Gamifying age-old practices in customer relationship management (CRM) could also have a significant impact on operational efficiency and brand loyalty. However, it is not just prospective clients that should be targeted with such practices. Employees of an organisation can be motivated in equal measure to be invested in their work through the gamification of processes that may have been considered to be non-quantifiable (or less relevant) in relation to their performance.

In a case study conducted by a software giant, one of its clients was facing challenges relating to the adoption of CRM in the organisation. The sales team was somewhat reluctant to use a technical system for their data monitoring, performance tracking and target analysis processes. They wanted to build a CRM solution that would make their salesforce more efficient, while keeping the team motivated and morale high. The solution was a cross-platform application integrated with gamification features to ensure employee engagement and increased usability. The application awarded points to the sales representatives for every action performed and badges for accomplishing specific milestones such as sales closures. The accomplishment of specific tasks was to be rewarded with bonus points or higher levels of awards. Clear metrics were identified to track their progress.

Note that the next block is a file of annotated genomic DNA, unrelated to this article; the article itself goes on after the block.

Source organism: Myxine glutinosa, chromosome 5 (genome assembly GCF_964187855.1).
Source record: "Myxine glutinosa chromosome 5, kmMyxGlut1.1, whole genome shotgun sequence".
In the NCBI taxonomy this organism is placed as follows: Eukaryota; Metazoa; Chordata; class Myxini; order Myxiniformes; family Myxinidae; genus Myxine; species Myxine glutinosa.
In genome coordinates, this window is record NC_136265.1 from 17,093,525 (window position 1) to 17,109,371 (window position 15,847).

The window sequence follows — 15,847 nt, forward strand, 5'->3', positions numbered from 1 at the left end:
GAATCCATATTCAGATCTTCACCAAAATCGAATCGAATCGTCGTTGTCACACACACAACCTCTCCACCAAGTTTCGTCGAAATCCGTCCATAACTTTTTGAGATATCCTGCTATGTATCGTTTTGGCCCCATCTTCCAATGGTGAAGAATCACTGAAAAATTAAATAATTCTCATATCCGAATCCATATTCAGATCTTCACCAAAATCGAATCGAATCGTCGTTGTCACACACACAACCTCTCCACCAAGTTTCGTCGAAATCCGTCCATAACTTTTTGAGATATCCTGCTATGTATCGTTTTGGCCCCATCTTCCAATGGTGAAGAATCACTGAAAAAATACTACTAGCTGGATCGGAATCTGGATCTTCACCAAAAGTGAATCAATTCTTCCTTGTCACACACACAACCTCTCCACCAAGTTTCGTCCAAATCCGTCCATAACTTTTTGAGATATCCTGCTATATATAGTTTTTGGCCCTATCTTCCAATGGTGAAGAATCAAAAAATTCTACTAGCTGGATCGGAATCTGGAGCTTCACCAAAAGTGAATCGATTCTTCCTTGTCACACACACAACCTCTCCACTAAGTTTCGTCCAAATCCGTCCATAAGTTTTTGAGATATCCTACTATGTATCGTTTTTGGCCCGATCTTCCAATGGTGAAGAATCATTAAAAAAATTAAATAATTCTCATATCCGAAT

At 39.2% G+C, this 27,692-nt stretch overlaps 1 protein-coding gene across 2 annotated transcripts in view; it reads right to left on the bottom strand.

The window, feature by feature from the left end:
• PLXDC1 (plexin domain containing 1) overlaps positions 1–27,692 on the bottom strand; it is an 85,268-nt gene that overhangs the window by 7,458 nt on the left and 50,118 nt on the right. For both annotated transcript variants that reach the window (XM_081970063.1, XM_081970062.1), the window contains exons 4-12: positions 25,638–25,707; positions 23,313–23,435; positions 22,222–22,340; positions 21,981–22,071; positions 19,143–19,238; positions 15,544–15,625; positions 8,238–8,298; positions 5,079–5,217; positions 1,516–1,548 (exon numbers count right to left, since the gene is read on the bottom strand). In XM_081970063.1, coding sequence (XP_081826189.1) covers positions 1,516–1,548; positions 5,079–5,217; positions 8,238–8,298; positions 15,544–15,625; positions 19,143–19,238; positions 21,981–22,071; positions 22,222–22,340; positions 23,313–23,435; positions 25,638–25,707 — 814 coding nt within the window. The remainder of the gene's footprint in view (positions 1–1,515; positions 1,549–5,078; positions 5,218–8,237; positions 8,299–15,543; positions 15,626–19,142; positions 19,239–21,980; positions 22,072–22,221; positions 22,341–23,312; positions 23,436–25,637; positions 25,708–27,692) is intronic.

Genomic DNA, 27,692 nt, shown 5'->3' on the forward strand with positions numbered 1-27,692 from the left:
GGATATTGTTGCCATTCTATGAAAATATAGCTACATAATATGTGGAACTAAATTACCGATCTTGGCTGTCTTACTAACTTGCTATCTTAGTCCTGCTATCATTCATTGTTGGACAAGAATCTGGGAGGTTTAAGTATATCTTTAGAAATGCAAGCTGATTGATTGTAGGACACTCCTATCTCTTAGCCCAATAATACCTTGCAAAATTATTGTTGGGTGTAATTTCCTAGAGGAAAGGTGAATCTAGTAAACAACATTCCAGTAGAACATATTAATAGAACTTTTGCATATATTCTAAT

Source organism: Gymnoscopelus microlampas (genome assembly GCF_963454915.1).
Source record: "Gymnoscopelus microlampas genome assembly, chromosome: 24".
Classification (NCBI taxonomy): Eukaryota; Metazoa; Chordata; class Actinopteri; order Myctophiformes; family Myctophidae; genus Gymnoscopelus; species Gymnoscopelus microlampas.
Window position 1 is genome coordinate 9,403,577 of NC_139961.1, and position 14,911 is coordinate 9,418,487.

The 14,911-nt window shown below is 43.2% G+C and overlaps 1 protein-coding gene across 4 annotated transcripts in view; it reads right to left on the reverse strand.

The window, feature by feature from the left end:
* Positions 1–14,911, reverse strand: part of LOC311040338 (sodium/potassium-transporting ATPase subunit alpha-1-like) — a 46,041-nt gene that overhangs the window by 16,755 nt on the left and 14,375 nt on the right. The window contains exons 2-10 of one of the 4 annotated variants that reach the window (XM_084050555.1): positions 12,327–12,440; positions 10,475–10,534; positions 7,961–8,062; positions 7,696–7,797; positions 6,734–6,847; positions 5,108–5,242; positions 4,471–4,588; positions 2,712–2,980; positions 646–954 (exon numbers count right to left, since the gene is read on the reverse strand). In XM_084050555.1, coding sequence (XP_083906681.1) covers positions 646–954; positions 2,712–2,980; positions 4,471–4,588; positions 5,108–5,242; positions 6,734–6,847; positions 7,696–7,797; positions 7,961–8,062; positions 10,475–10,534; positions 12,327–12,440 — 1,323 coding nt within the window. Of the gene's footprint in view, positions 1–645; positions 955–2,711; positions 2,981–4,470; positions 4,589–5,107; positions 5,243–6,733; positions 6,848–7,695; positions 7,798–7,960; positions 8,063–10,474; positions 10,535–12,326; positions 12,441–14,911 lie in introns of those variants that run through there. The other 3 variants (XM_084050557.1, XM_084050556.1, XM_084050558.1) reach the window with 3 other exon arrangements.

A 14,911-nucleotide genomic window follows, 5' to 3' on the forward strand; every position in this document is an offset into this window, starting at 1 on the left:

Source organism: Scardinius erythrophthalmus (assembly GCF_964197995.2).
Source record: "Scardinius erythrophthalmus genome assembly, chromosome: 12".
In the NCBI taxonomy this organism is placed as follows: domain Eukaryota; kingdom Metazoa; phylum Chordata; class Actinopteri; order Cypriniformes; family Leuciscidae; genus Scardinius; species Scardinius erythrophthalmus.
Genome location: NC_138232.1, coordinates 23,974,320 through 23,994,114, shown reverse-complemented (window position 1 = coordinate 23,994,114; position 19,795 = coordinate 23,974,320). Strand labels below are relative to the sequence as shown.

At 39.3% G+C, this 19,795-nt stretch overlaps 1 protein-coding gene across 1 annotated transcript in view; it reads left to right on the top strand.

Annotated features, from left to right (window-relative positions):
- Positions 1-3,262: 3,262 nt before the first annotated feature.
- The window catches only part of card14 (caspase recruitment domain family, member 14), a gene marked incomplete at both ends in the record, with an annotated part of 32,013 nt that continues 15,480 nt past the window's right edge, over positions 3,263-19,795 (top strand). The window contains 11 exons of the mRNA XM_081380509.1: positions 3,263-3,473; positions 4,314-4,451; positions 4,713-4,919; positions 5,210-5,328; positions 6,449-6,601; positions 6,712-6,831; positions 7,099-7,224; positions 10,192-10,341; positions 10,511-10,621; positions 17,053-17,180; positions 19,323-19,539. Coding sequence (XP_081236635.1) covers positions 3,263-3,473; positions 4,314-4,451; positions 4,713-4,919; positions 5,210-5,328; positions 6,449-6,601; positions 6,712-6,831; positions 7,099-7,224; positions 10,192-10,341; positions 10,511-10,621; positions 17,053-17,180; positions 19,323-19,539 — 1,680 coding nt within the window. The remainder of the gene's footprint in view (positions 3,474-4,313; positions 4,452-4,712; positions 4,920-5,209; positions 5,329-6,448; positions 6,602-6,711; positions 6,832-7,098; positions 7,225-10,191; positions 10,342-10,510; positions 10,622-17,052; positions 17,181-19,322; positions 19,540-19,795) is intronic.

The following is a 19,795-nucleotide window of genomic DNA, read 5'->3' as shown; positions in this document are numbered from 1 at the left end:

The result of this application was clear. There was a 27% increase in revenue since the introduction of the application and a 30% reduction in lead development costs. Customers were happier, and selling more products to them was made more streamlined and effective through real-time data updates, advanced reporting and customised leaderboards to promote good-natured competition among sales team members.

Gamified applications developed by leading global companies:

  • Investorville by the Commonwealth Bank of Australia:

    Enables users to get insights from simulating buying behaviour in the real estate sector

  • App by Aviva Italy: